Data mining: why the EU’s proposed copyright measures get it wrong – An opinion by Prof. Kretschmer and Dr. Margoni published in The Conversation

This is an interesting time for EU copyright law. In order to offer a comprehensive overview of a complex process, CREATe has collected various resources available here, here and here. To synthesize, it could be said that within the EU copyright reform package, which is intended to “modernise” EU copyright law, the Proposal for a Directive on copyright in the Digital Single Market stands out for its numerous provisions. Some of those have been object of a great deal of attention from academics, lawyers and citizens in general as they will significantly change the current EU copyright framework. And not necessarily in the right direction. In an opinion published today in The Conversation (here) CREATe’s Martin Kretschmer and Thomas Margoni discuss one of these provisions, dedicated to Text and Data Mining (TDM).

Continue reading on The Conversation.







Art. 3 relates to a mandatory TDM exception that would benefit research organisations acting for research purposes, for example a university researcher scanning and analysing scientific articles. However, while Art. 3 is underpinned by the right innovation policy goal, the drafting is problematic. In particular, the current wording of Art. 3:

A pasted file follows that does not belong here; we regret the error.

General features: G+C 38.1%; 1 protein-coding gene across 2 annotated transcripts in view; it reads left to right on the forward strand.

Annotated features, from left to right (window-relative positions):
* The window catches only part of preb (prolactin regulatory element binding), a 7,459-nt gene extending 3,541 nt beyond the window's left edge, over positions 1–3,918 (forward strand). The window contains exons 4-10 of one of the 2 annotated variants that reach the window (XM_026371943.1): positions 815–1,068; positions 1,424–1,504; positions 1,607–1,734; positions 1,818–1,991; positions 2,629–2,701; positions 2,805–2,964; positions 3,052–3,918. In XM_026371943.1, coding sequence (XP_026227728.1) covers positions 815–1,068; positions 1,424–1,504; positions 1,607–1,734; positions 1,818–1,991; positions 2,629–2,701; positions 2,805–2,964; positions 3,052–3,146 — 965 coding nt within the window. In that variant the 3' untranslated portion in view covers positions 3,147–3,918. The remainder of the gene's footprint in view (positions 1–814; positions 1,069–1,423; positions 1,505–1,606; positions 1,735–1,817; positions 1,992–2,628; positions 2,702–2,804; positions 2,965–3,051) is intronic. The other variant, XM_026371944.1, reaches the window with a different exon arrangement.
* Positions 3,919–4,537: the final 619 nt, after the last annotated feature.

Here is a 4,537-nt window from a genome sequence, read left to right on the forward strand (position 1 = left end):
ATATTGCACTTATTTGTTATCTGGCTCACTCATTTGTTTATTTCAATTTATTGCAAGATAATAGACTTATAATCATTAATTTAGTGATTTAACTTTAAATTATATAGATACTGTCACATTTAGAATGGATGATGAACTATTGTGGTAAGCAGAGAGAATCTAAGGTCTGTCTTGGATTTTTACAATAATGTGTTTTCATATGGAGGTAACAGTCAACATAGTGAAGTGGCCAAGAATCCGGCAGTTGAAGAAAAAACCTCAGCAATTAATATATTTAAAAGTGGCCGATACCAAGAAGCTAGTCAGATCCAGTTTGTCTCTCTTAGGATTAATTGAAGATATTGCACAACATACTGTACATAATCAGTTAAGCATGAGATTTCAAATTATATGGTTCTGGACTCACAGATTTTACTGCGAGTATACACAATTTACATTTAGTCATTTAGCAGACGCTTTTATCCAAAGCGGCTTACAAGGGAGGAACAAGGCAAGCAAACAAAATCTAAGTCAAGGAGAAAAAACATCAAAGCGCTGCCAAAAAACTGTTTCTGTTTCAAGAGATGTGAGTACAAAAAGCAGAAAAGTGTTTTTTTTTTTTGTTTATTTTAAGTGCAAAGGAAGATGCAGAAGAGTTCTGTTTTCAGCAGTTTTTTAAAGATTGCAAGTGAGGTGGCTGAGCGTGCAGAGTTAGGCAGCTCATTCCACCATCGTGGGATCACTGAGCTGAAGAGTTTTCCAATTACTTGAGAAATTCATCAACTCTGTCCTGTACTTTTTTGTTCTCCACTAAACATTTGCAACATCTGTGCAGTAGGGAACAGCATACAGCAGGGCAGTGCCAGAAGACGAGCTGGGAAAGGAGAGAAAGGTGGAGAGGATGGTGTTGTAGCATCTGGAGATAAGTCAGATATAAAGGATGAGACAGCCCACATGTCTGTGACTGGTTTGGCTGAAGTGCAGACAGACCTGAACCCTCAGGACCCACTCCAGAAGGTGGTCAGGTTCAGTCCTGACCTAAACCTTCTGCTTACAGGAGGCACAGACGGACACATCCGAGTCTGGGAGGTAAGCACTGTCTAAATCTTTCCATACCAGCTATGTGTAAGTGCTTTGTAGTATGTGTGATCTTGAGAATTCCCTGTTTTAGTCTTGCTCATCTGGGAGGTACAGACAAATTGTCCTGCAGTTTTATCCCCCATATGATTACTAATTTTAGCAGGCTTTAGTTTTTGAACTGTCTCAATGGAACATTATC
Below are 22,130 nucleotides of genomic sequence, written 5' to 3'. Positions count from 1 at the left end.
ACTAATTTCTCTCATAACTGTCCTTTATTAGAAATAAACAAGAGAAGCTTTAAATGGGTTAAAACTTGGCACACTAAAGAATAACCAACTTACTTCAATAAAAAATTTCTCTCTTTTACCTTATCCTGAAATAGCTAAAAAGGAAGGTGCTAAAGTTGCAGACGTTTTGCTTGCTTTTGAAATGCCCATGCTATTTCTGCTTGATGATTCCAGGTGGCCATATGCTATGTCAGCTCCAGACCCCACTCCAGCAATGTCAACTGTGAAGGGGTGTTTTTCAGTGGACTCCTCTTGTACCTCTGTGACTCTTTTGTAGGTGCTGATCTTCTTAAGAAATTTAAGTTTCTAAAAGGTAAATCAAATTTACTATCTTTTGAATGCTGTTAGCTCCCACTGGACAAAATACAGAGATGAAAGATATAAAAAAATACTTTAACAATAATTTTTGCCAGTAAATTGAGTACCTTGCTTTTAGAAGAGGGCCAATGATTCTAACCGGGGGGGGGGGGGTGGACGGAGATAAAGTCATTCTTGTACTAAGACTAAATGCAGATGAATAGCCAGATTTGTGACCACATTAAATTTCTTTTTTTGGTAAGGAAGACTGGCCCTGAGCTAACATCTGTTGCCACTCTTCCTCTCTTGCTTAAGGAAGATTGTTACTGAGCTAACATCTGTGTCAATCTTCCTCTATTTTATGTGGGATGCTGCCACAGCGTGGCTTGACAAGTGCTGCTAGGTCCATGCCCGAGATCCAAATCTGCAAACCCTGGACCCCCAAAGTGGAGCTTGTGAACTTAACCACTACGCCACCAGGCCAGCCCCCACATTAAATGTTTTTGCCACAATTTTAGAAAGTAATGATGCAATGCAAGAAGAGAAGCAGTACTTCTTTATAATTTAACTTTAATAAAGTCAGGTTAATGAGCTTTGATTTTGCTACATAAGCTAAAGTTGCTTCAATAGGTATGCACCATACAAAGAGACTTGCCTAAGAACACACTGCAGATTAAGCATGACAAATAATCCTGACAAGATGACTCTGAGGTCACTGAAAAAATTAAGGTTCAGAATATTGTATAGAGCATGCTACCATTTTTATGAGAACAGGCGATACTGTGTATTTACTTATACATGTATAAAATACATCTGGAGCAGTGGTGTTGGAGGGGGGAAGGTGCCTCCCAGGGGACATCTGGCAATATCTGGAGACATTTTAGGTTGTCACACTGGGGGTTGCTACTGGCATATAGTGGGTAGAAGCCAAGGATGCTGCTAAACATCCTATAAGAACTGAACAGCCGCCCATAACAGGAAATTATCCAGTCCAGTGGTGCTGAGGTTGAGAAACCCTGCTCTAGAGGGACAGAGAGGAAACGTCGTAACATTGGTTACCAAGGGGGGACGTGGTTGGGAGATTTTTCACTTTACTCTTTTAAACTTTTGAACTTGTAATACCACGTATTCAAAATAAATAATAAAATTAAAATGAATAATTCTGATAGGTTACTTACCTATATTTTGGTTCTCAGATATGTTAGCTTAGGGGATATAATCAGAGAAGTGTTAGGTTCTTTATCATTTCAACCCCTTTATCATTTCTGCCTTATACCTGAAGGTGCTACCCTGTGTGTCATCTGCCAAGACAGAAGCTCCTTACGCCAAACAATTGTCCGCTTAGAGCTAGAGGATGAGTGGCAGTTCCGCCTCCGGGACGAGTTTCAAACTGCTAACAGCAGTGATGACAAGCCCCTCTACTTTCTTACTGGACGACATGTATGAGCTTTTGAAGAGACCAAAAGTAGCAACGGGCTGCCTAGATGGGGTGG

1. limits the availability of the exception to research institutions for research purposes, thereby excluding innovative firms or journalists;
  2. it does not address the backdoor of preventing text and data mining for technical reasons, which allows publishers to force licensing opportunities;
  3. it only covers the right of reproduction but not the rights of distribution or communication to the public.

Therefore, whereas a TDM exception is a welcome addition to the current EU copyright framework, the current proposal is deeply problematic. There are possible compromise solutions (such as the so called “Option 4” discussed in the opinion), but there is also a more structural and conceptual mistake about copyright: copyright does not protect ideas, principles, facts and data as such, thus TDM should not be considered a copyright relevant act in the first place. [Continue reading here.]

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